If a Hotel terminates a Restaurant License & Consulting Agreement without cause before the end of its term, it is usually required to pay the ChefCo liquidated damages estimated to equal the fees it would have earned over a specified period of time less than the full-remaining term.

Proceed Carefully

A Restaurant License & Consulting Agreement can be an effective way for a Hotel to garner the expertise and image of a renowned celebrity chef while retaining most of the profits from operating a successful restaurant that enhances the hotel’s reputation. However, this is a contract that must be negotiated carefully, with the advice of a business consultant familiar with the local market and experienced legal counsel.

References:

( 1 ) The factors determining which of these hotel companies should enter into the contract with ChefCo are beyond the scope of this article.

( 2 ) These contracts can and do have titles other than “Restaurant License & Consulting Agreement.” I prefer this title because it captures the most essential components of the contracts.

( 3 ) In several instances, the article states that a Restaurant License & Consulting Agreement “should” address a topic one way or another. Whether a Hotel is able to negotiate one of these provisions will ultimately turn on its bargaining power in relation to that of the ChefCo. The provisions recommended in this article are both advisable and reasonable for a Hotel to demand in a negotiation.

( 4 ) See 16 CFR 436.1( h ). Because the United States has a well-developed body of franchise law that imposes stringent requirements on franchisors, some Restaurant License & Consulting Agreements for restaurants outside the United States would be subject to regulation as franchises in the United States.

( 5 ) A “ChefCo” considering whether to pursue a Restaurant License & Consulting Agreement with a Hotel or independent restaurant owner should consult with an attorney on whether applicable laws require franchise disclosure for the relationship the ChefCo has in mind.

( 6 ) Under federal law in the United States, one of the defining elements of a “Franchise” is an expectation that “[t]he franchisor will exert or has authority to exert a significant degree of control over the franchisee’s method of operation, or provide significant assistance to the franchisee’s method of operation.” 16 CFR 436.1( h )( 2 ).

( 7 ) On the flip side, the Hotel should be counseled that if the ChefCo does not hold itself out as a franchisor, it may not have disclosed as much information about itself as it otherwise would in a franchise disclosure document. However, a Hotel can compensate for much of this by conducting its own due diligence on the ChefCo.

( 8 ) If there are other restaurants in the Hotel ( or if the Hotel wishes to reserve the right to add any ), the contract should also clearly state that the restaurant operating under the ChefCo brand will not necessarily be the only one in the Hotel.

Mr. LannanRobert W. Lannan is the Principal of Lannan Legal PLLC. He has practiced law for 22 years, 12 of them in the hospitality industry. He represents owners and operators of hotels, restaurants, private clubs and other hospitality businesses in a variety of transactions, including sales, financings, joint venture agreements, management agreements, franchise agreements, and general commercial transactions matters related to operations of hospitality businesses. Before beginning his private practice, Mr. Lannan was a Vice President and Senior Counsel at Hilton Worldwide, Inc., . Earlier, he was a Vice President and Senior Counsel at Marriott International, Inc., where he represented that company in transactions involving hotels globally. Mr. Lannan can be contacted at 202-223-8901 or robert.lannan@lannanlegal.com Please visit http://www.lannanlegal.com for more information. Extended Bio...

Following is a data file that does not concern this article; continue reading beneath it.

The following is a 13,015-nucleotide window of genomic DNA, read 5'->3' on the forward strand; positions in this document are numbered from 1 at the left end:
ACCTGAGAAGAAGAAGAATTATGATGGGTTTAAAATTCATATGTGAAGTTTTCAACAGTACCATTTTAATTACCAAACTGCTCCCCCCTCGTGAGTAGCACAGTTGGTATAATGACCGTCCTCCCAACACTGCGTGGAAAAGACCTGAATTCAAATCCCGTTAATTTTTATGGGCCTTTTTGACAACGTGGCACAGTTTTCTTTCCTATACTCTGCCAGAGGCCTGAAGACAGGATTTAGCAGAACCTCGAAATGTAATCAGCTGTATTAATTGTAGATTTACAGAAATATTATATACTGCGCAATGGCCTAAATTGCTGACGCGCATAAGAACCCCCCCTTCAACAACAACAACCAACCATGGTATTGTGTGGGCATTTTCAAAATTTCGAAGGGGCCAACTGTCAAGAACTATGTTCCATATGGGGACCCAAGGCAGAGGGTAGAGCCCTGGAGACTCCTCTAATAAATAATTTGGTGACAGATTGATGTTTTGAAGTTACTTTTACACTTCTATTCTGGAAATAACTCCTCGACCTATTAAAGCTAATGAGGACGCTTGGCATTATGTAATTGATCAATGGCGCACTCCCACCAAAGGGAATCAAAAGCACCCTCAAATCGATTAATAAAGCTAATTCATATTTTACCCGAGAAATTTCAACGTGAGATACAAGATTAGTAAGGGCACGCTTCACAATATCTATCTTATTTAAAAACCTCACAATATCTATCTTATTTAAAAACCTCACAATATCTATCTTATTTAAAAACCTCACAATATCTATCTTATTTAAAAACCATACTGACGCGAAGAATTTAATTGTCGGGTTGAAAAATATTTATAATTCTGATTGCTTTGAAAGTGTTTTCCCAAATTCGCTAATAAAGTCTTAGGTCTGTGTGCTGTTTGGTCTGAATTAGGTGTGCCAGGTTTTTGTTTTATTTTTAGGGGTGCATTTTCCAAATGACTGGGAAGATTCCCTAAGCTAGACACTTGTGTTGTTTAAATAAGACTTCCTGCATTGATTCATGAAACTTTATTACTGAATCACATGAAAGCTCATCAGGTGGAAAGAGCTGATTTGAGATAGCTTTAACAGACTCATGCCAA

HotelExecutive.com retains the copyright to the articles published in the Hotel Business Review. Articles cannot be republished without prior written consent by HotelExecutive.com.

Share this article with your industry colleagues

Hotel Newswire Headlines Feed  

Joey Yanire
Scott  Watson
Banks Brown
Jerome G. Grzeca
David C. Marr
Coming up in January 2018...

Mobile Technology: Relentless Innovation

Technology has become a crucial component in attracting and retaining hotel guests, and the need to enhance a guest’s technology experience is driving a relentless pace of innovation. To meet and exceed guest expectations, 54% of hotels will spend more on technology in 2018, and mobile solutions in particular will top the list of capital investments. Many hotels are integrating mobile booking, mobile keys, mobile payments and mobile check-in into their operations. Other hotels are emphasizing the in-room experience, boosting bandwidth and upgrading flat screen TVs to more easily interface with guest mobile devices. And though not yet mainstream, there are many exciting technology developments on the near horizon. The Internet of Things (loT) is taking form in some places, and can be found in guest room control systems, voice activation systems, and in wearable sensors that can be used for access and payment options. Virtual reality headsets are available at some hotels so guests can enjoy virtual trips to exotic locations or if off-property, preview conference facilities and guest rooms. How long will it be before a hotel employs a fleet of robots for room service, or utilizes a hologram as a concierge, or installs gesture-controlled walls that feature interactive digital displays? Some hotels are already using augmented reality for translation services, or interactive wall maps, or even virtual décor. This pace of innovation is challenging property owners and brands to stay on top of the latest technology trends while still addressing current projects. The January Hotel Business Review will explore what some hotels are doing to maximize their opportunities in the mobile technology space.